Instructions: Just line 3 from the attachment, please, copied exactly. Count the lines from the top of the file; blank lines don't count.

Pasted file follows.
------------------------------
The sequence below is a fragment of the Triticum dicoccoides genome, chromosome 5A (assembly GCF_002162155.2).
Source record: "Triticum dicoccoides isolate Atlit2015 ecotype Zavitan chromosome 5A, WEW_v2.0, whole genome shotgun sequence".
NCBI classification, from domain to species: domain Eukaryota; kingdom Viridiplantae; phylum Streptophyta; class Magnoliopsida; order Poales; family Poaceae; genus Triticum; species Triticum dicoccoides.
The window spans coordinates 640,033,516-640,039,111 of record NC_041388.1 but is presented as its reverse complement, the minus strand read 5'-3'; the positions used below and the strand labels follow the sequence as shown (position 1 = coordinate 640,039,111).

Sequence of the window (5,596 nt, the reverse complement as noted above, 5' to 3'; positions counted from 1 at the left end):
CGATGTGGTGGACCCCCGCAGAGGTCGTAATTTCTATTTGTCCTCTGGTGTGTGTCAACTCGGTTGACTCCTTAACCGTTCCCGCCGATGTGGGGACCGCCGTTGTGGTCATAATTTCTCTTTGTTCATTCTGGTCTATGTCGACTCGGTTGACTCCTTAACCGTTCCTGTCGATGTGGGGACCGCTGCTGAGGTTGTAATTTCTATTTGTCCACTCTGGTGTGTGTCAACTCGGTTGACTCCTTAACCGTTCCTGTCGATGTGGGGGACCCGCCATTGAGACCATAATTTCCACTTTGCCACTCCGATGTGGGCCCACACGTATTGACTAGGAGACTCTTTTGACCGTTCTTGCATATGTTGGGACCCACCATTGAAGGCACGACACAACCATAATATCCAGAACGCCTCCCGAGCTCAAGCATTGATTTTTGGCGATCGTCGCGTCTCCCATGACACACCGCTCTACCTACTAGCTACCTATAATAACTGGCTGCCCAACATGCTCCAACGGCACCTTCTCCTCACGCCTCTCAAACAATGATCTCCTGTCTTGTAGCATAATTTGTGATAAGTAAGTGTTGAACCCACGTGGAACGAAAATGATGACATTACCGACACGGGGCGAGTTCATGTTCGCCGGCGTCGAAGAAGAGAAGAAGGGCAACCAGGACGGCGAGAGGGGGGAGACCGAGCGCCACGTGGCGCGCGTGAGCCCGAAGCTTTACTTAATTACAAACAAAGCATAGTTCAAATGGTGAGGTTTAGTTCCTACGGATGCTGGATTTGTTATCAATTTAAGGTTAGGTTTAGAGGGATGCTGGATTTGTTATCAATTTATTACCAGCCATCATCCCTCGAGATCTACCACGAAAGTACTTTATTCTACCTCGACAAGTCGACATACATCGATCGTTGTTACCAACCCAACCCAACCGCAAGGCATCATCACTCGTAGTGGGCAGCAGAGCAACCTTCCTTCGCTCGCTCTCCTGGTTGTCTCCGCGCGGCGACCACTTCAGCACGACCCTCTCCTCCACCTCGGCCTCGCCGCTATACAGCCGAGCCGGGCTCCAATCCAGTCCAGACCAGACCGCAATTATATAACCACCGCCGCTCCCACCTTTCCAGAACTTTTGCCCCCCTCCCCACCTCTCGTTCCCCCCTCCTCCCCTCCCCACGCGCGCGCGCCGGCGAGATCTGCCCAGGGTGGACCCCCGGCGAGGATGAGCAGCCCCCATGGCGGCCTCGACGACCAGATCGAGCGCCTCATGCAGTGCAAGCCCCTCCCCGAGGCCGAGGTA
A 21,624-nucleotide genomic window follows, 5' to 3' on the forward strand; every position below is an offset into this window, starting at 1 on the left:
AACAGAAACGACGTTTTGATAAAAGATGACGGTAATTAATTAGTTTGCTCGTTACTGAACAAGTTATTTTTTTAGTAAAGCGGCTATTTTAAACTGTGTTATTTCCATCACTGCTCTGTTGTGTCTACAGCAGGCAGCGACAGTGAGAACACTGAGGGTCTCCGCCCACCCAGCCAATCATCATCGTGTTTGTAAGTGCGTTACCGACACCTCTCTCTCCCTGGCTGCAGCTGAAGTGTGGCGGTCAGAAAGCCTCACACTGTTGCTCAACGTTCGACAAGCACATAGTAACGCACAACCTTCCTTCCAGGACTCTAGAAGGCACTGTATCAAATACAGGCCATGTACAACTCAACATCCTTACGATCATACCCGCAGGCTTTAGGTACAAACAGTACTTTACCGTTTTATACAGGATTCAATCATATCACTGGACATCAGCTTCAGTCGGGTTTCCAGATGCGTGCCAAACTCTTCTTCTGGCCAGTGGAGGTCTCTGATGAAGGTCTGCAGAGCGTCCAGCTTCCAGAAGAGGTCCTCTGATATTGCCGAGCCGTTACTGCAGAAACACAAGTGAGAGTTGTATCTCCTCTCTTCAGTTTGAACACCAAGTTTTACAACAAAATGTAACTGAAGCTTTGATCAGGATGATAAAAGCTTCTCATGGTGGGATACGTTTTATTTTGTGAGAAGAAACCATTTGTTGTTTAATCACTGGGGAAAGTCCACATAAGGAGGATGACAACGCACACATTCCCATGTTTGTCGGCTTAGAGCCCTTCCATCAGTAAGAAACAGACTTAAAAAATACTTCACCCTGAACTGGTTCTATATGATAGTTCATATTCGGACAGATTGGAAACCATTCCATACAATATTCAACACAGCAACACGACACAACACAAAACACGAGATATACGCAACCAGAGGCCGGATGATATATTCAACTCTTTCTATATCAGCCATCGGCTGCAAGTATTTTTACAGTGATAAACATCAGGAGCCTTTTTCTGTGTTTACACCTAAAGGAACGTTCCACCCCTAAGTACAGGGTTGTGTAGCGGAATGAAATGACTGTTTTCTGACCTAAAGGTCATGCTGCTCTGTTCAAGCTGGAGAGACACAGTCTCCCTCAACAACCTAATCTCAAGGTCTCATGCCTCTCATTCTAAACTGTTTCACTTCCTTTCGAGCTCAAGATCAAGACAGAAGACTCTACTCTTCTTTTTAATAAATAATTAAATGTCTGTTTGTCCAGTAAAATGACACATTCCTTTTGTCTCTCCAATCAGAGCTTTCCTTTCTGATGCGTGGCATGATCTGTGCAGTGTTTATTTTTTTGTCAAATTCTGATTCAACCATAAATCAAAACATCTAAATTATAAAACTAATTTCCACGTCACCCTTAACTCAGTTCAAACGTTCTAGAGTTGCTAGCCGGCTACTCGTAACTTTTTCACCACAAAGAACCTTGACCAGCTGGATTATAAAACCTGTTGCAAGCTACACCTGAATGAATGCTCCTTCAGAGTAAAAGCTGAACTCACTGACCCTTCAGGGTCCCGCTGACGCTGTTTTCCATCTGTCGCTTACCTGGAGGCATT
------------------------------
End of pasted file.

NCBI classification, from domain to species: domain Eukaryota; kingdom Viridiplantae; phylum Streptophyta; class Magnoliopsida; order Poales; family Poaceae; genus Triticum; species Triticum dicoccoides.